Foreign-born students made up 56 percent of all science and engineering Ph.D. recipients in the U.S. in 2007. The working paper is by Jeffrey Grogger and Gordon H. Hanson, of the Universities of Chicago and California at San Diego, respectively, and is available on the National Bureau of Economic Research website for $5. 

April 3, 2013

Harvard University secretly searched two e-mail accounts of a resident dean, not just one, as the university previously admitted, The Boston Globe reported. The university acknowledged the additional searching Tuesday in a meeting with faculty members. University officials said that their goal was to protect the confidentiality rights of students caught up in a cheating scandal. But the e-mail searches have angered many faculty members. Drew Faust, the president, announced that she has asked a lawyer to study the full extent of the e-mail searches, and that she is creating a committee to develop recommendations about the issue of e-mail privacy.

 

April 3, 2013

Following more than a month of resounding protest from students, faculty and staff, the sponsor and planned namesake for Florida Atlantic University’s new football stadium has withdrawn, FAU announced Tuesday, leaving the university to find a replacement for the private prison company GEO Group (the GEO Group Foundation was the official donor) and the $6 million its founder had pledged toward the project. Protesters had criticized the management and inmate and employee treatment at prisons run by GEO, whose chairman is a Florida Atlantic graduate and former trustee.

FAU is technically out nothing yet in terms of dollars, Athletics Director Pat Chun said in an interview Tuesday. But as the university looks at its budget for next year, which it’s in the process of setting, there’s a hole where $500,000 should have been accounted for. (This would have been the first of 12 payments. About half of the $75 million stadium was financed with debt and in need of repayment.) Asked how long until the change in plans causes a serious financial problem, Chun said, “We’re probably there now,” but said the university will go "back to square one" to get it taken care of.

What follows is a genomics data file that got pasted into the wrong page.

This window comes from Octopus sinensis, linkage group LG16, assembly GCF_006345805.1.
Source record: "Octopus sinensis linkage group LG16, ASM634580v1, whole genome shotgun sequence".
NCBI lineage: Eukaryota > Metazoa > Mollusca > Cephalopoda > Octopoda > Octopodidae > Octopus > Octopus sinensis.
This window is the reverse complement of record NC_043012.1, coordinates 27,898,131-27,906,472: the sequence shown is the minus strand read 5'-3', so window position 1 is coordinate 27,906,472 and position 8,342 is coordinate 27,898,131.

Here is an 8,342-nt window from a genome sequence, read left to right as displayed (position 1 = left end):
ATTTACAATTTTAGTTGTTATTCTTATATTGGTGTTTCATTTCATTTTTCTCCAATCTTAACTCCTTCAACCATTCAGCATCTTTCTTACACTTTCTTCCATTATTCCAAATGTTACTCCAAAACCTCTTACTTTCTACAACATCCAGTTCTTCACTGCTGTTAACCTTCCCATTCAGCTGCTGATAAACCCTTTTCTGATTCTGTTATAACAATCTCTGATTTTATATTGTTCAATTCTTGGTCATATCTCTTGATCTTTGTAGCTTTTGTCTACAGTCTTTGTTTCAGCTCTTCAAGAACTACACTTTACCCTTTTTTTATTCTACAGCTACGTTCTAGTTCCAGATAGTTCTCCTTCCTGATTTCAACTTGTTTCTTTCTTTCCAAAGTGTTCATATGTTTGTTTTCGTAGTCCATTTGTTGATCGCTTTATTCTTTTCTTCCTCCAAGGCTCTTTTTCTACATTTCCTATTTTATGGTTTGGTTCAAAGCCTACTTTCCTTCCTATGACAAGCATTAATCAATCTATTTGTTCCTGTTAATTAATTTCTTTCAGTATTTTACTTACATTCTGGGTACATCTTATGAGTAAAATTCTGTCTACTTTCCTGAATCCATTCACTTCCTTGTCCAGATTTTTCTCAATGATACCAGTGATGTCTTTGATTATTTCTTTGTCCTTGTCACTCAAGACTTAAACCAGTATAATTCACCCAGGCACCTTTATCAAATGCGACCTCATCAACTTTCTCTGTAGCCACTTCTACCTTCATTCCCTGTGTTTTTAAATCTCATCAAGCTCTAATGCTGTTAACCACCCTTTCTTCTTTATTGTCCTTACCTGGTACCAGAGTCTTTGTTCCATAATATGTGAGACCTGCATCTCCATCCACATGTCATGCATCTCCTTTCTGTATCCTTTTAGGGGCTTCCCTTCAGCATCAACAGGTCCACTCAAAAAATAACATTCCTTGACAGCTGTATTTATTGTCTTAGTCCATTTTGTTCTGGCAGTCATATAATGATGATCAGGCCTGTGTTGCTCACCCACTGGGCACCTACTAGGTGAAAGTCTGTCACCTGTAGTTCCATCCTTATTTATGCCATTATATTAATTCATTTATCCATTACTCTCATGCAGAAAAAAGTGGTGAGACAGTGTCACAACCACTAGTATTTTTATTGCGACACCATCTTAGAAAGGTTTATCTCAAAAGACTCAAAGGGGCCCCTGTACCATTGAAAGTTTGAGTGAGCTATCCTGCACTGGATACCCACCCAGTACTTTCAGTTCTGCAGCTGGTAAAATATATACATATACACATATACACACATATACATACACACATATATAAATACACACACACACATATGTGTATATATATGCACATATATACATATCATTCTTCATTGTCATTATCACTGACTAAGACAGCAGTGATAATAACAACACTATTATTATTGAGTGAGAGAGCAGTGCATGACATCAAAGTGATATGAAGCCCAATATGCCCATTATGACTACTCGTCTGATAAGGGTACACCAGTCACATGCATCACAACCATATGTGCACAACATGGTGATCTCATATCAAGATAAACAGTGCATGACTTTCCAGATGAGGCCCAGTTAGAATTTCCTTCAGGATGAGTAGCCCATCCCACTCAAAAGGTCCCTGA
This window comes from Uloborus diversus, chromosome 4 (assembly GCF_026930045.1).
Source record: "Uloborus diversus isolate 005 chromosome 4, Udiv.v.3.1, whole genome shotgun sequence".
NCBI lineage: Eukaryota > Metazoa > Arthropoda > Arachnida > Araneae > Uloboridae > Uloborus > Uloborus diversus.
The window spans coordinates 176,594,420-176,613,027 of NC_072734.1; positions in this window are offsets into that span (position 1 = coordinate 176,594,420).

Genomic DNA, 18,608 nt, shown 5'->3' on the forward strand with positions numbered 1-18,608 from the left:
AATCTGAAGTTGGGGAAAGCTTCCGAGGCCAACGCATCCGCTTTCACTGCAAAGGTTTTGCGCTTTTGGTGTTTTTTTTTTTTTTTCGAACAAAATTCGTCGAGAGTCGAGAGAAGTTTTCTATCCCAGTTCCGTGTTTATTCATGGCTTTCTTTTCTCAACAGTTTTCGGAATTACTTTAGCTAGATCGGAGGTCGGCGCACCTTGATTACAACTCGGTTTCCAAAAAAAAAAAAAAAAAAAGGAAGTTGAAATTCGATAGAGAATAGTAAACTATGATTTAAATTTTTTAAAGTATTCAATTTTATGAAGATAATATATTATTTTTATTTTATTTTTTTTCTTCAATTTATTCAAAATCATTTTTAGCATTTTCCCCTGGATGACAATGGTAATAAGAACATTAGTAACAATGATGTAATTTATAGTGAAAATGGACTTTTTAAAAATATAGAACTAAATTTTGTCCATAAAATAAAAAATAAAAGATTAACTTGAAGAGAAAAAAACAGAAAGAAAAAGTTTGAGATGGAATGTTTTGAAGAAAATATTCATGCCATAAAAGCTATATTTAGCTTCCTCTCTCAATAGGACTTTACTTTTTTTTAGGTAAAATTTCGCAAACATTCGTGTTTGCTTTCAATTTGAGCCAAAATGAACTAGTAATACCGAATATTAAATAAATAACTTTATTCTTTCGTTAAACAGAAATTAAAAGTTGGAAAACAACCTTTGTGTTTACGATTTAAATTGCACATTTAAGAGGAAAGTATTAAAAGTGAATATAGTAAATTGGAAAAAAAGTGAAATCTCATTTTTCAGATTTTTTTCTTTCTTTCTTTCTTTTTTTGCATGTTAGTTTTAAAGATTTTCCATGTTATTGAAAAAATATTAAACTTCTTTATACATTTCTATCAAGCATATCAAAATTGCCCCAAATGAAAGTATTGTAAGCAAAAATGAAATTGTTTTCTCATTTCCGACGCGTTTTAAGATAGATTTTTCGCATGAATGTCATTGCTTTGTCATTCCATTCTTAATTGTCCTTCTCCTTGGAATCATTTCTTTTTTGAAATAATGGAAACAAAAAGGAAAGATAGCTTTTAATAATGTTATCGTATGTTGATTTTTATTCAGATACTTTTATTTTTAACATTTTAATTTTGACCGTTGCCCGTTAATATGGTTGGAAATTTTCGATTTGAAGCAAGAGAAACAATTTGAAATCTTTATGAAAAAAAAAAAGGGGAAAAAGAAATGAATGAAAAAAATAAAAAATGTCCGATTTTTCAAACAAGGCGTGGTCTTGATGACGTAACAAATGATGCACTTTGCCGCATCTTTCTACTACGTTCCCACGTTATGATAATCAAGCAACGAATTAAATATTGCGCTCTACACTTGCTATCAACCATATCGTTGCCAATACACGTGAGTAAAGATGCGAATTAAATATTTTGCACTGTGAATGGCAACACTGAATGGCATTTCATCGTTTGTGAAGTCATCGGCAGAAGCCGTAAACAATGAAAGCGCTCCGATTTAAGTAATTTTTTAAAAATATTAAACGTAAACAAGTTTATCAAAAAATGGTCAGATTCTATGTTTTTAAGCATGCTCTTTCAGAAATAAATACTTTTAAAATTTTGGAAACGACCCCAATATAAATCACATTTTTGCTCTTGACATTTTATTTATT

GEO’s withdrawal does have a financial benefit for the university’s academic side, however; officials said the company the company, or the founder? *** all I've seen says it's the company but the CEO is the one commenting about it. George Zoley. will donate $500,000 toward scholarships, the Sun-Sentinel reported.

April 3, 2013

The Rev. Lawrence Biondi, unpopular with students and faculty members at Saint Louis University, where he is president, has vowed to ease tensions. But a survey on the campus mood is causing more tension before the results are even tabulated. Faculty leaders complained that the survey features only one question about the president and generally refers to "the university," making it difficult for those answering to note their frustrations, The St. Louis Post-Dispatch reported. The campus chapter of the American Association of University Professors then announced a plan to redistribute the plan, substituting "the president" for "the university" where such wording might be helpful to understanding campus climate. The university's response was to send a lawyer to the AAUP threatening a copyright suit for using the survey with those wording changes.

 

April 3, 2013

A new survey has found that 17 percent of college athletes in Division I responded to survey questions in ways consistent with depression. Only 8 percent of former Division I athletes had the same scores on the survey. The researchers said that when they started their project, they assumed they would find higher levels of depression in the former athletes than the current ones. The findings were published in the journal Sports Health.